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Dental Pain in Pets

Dental disease is very painful (just think – even a canker sore can ruin your day!). So why is it we hear so many clients telling us their pet isn’t in pain when they present to us with signs of dental disease? Animals have a natural instinct to hide their pain.

In the wild, it is a survival instinct not to show when they are wounded, and even domesticated animals have these instincts. While some pets will whine, hide, stop eating or display other obvious changes in behaviour, other pets show zero signs of pain. Often animals keep eating normally (even hard kibble), playing and acting their normal selves while living with a very painful medical condition. It’s important for us, as pet owners, to be able to not only recognize subtle signs of pain in our pets, but also to take the appropriate preventative measures to ensure our animals aren’t feeling pain. Here are a few things you should know when it comes to your pet and their dental health:

  • Preventative care is not only more cost effective for you, but also more effective for your pet. Things like daily (even weekly) brushing, dental diets and treats, antiseptic oral rinses and even certain chew toys can improve your pet’s dental health. While at-home care won’t stop periodontal disease, it will slow its progression.
  • Just like humans, pets should have regular exams of their teeth as well as regular professional dental cleanings. Having your pet’s teeth cleaned regularly can help us monitor oral changes and help us more easily identify causes of pain. The earlier we can recognize the signs of dental disease, the more successful our treatments will be and the less pain your pet will experience. It can be difficult to do a complete oral exam with most pets in an exam room while awake, so having the ability to assess their mouth while under anesthesia allows us to perform the most complete dental exam possible.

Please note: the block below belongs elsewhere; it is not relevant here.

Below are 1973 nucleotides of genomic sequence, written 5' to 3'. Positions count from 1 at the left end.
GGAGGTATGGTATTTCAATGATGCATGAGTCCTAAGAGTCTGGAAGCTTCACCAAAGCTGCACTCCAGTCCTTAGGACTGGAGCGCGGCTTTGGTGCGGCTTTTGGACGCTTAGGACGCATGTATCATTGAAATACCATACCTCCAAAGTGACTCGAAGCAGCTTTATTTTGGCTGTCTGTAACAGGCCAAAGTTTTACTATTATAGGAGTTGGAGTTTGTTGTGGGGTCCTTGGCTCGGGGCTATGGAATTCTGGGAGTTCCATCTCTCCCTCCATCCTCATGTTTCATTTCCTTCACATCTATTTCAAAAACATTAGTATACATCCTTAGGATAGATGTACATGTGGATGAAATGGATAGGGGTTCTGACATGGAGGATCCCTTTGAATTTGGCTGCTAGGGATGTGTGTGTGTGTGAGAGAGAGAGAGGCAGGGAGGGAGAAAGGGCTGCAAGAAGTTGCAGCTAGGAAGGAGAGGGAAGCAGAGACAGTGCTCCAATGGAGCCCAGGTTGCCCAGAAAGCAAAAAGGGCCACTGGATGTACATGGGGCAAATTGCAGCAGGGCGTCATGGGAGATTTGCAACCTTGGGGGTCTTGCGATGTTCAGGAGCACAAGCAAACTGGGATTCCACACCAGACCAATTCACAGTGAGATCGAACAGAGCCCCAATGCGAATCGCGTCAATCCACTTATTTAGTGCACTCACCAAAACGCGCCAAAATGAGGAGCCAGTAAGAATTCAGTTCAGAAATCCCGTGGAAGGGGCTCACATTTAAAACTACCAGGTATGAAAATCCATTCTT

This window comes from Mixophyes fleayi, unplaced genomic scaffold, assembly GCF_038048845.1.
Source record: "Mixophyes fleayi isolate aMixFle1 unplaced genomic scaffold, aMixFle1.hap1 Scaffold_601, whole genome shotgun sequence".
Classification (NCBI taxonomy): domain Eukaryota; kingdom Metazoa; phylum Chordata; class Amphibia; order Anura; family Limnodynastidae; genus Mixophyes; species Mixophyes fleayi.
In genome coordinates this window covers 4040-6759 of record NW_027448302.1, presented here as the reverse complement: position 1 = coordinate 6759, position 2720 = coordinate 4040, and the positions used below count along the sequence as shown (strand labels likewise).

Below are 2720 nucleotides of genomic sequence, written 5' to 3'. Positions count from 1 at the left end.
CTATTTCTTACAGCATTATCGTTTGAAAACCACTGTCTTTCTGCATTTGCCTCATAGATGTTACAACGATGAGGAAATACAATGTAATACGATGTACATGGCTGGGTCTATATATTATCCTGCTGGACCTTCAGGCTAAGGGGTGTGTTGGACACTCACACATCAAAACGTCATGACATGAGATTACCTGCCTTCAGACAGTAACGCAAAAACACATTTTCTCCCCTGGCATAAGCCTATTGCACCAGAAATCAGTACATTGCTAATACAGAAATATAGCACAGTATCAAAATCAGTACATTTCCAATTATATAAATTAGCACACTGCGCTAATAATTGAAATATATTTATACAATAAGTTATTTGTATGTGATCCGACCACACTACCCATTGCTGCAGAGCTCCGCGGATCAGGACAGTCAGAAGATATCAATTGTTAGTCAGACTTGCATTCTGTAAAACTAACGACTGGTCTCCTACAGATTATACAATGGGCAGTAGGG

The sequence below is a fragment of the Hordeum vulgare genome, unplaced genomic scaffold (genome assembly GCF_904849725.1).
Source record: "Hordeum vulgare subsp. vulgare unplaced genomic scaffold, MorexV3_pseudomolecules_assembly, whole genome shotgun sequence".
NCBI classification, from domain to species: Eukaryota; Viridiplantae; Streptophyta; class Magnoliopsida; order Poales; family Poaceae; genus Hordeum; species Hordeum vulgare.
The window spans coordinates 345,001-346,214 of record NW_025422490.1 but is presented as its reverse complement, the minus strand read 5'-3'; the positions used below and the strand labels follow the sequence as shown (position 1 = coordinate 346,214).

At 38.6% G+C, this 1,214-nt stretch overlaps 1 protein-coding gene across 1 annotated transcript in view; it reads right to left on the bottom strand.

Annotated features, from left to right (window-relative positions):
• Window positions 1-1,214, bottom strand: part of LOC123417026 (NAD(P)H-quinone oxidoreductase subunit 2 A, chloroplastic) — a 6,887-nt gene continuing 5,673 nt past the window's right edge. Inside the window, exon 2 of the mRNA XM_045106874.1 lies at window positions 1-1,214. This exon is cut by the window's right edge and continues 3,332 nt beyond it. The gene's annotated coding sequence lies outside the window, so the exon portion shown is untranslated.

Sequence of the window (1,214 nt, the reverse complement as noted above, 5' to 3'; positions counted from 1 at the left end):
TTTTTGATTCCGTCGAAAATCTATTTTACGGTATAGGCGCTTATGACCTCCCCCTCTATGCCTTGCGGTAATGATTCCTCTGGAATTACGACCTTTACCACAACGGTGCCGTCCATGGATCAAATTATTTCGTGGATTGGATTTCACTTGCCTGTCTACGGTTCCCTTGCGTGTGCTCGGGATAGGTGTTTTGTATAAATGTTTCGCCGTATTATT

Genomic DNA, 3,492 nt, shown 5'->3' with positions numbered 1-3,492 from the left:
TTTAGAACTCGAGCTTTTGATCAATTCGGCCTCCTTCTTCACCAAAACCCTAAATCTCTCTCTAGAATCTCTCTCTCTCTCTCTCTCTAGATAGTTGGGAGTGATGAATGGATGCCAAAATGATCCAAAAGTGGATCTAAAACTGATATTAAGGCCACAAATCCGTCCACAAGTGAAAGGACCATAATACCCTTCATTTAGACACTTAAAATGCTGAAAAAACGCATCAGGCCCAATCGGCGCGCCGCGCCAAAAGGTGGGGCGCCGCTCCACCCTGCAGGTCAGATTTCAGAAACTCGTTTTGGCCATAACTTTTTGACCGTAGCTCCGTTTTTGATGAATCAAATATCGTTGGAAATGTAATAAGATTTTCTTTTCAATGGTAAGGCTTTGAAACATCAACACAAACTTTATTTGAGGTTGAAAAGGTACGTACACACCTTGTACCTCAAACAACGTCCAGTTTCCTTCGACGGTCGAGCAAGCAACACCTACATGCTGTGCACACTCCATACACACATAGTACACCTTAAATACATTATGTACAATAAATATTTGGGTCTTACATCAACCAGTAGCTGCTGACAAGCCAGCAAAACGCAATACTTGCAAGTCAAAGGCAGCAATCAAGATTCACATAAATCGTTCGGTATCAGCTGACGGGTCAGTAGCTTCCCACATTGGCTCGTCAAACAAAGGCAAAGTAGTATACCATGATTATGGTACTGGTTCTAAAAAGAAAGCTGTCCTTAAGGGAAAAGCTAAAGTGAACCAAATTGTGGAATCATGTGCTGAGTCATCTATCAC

• A tooth is much like an iceberg – the “crown” (or the portion of the tooth we can see above the gum line) represents less than 50% of the tooth. The rest of the tooth lies below the gum line, and this is also where harmful tartar and bacteria like to build up. The visible portion of the tooth may appear completely healthy while being severely diseased below the gum’s surface. The ability to perform dental x-rays and probing below the gum line allows us to assess the integrity of the whole tooth.
  • The change we see in pets with dental disease after a dental procedure is amazing. We regularly have clients tell us their pet is acting like a puppy/kitten again after the removal of painful, diseased teeth.
  • You know your pet better than anyone. This means you are in the best position to recognize subtle signs of pain. Things like dropping food from their mouth while eating, chewing on only one side of the mouth, drooling, seeking more or less attention than usual, changes in sleeping patterns, restlessness/inability to settle at night and excessive panting in dogs can be more subtle signs of pain. Sometimes, there will be no changes at all, but this does not mean your pet is not feeling pain.
  • If you feel your pet is in pain, never administer medications you have at home without consulting a veterinarian – even if this particular medication has been prescribed for your animal in the past. Over the counter human medications such as Tylenol are not appropriate for pain control in pets and can be toxic.

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